I think that when you can find people who aren’t afraid of your suffering and grief, who don’t want to just move past it, who aren’t scared of it and who are ok just being with you in that grief and suffering — that can be such a powerful thing. And that’s easily what many of the relationships in the book are about — finding that type of love that you need when you’re suffering. The type that says, “I’m ok just being here with you.”
I think the issues in this book were always important, but now they’re particularly timely given the current administration. Did you take that political reality into account as you were writing it?
I’m pretty close to the ground in immigration policy, and one of the many things that came out during the early days of the current administration is that prior enforcement priorities having to do with undocumented immigrants were being erased. So that meant that that anyone who was undocumented was up for enforcement. Now, up until recently, the probability that someone would be deported from a hospital was very low. But now we’ve seen a few cases of that happening — it’s a scenario that’s happening and it’s deeply disturbing.
So, one of the reasons I write fiction is because I think it’s a really powerful window into issues of injustice and I think we need every tool in our arsenal to challenge injustice. I believe fiction is a really powerful tool as a way to challenge injustice and build empathy.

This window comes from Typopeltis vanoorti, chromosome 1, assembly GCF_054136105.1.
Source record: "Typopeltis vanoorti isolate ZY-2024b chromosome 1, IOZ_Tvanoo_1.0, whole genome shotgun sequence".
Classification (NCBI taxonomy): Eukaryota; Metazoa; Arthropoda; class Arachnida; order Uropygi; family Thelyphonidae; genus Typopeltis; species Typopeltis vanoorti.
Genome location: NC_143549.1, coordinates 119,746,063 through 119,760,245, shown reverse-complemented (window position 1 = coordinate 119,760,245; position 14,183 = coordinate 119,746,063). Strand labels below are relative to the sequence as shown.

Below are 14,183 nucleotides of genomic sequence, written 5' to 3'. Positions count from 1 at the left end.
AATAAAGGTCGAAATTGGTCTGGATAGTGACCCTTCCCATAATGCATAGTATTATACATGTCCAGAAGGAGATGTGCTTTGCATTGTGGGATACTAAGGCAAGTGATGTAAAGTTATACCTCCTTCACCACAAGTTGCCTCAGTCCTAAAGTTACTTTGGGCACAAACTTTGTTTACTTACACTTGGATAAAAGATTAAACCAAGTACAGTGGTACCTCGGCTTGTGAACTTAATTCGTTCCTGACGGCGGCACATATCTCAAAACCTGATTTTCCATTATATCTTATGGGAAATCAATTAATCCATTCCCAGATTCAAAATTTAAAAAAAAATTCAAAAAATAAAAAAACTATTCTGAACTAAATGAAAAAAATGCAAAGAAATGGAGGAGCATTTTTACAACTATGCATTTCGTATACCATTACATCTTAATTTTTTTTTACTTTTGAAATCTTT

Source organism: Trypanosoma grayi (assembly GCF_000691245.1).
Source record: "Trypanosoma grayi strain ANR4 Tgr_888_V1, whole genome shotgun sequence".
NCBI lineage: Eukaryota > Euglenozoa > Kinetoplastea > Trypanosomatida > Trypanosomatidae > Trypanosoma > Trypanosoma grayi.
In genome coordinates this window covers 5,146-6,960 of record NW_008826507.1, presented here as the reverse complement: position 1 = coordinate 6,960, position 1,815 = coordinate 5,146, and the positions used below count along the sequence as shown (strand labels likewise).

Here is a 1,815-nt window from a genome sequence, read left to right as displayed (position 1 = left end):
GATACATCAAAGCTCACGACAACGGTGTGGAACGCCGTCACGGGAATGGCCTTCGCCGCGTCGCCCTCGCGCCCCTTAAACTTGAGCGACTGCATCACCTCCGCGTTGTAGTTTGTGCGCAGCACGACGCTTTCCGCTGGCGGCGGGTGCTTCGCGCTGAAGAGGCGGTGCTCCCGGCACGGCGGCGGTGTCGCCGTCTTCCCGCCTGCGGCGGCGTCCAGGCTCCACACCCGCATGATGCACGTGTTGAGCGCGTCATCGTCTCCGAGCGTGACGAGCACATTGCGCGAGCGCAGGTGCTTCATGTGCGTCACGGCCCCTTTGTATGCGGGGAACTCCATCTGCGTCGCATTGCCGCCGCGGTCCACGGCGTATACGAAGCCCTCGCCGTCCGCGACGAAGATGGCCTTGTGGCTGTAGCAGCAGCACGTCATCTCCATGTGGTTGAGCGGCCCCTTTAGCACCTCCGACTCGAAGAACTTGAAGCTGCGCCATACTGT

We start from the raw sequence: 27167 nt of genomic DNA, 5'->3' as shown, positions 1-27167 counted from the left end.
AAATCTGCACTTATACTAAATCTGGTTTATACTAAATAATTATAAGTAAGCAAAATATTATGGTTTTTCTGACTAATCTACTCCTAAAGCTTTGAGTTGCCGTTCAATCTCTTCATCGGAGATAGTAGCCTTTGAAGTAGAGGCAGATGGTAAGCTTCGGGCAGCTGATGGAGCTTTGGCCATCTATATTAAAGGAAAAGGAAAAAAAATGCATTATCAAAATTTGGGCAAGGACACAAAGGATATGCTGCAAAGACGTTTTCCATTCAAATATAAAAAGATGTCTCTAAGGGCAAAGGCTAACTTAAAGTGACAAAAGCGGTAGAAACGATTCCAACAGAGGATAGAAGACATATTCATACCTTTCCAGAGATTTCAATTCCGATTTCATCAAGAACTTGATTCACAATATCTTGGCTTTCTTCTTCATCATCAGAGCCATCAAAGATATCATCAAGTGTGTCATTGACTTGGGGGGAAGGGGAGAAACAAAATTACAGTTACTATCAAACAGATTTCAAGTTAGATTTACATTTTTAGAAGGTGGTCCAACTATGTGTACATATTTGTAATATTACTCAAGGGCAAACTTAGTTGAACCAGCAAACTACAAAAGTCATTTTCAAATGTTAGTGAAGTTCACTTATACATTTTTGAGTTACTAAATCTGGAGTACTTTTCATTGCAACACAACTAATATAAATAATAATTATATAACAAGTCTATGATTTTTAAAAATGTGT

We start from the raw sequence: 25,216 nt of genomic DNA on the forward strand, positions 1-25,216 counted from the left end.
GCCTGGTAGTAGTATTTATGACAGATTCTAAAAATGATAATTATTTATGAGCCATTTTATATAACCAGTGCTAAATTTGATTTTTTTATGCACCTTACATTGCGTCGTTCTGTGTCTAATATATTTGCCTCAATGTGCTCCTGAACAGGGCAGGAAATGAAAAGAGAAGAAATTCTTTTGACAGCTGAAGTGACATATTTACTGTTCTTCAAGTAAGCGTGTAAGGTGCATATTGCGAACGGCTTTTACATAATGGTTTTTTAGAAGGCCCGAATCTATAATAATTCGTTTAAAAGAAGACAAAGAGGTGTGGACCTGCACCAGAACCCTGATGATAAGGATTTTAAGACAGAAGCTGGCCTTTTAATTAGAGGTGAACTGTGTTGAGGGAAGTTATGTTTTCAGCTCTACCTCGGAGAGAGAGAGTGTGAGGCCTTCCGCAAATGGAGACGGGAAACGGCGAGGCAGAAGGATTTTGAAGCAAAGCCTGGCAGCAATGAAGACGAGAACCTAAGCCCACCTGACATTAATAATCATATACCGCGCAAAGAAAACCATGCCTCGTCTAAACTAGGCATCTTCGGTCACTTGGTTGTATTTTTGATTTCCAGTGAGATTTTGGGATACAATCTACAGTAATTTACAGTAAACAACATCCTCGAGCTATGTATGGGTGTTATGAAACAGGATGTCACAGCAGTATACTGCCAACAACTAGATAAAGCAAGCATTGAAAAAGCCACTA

What do you hope your readers take away from each of the characters?
I want readers to take away most from the relationships that the characters build because one of the things that each of the characters do is allows him/herself is to open up in a relationship and by doing so, that changes the character.
With Vivi, I want readers to see how complicated grief is and how beautiful it is when we surround ourselves with people who can share in our grief and walk in grief with us. That sharing that grief can create change in ourselves and in the world.
With TJ, first I just wanted to write someone who was a good man and I want to celebrate good men right now. He’s a celebration of the kind of man I want all of us to be surrounded by. In his own personal journey, I wanted to honor and celebrate someone who could both love and adore the community and his family that he was formed within, and also take wings and do his own thing.
For Ángel, I don’t want anyone to read the book and see him as a victim. He was in the center of so many circumstances that were beyond his control and I think that, sometimes, when we see people in that place, we assign them the victim narrative. But with Ángel — I think he had amazing agency through this story and part of that was in unflinchingly facing his own future. He was afraid but he was unflinching and through that, he gave them the everyone around him the chance to be present to his suffering and to face it head on with him. Suffering is part of life and most of the time, we want to turn away from it. He demonstrates a different way to tackle suffering.
What do you hope your readers take away from the story?
To me, this is not just a story about the characters — it’s a story about the time we’re living in. It’s a hard story to tell but it’s also an honest one, and I need to be honest about the time we’re living in. So first, I want readers to have an eyes wide open awareness of what’s happening with teenage immigrants, specifically with teenage asylum seekers, which is what Ángel would be. This story is to help open our eyes to teenage asylum seekers.
Secondly, I want readers to look at these themes of suffering and grief and understand how powerful it is to stay present in suffering and grief, and to walk with people in suffering. I want them to see how transformative that can be both for ourselves as people and also for our world.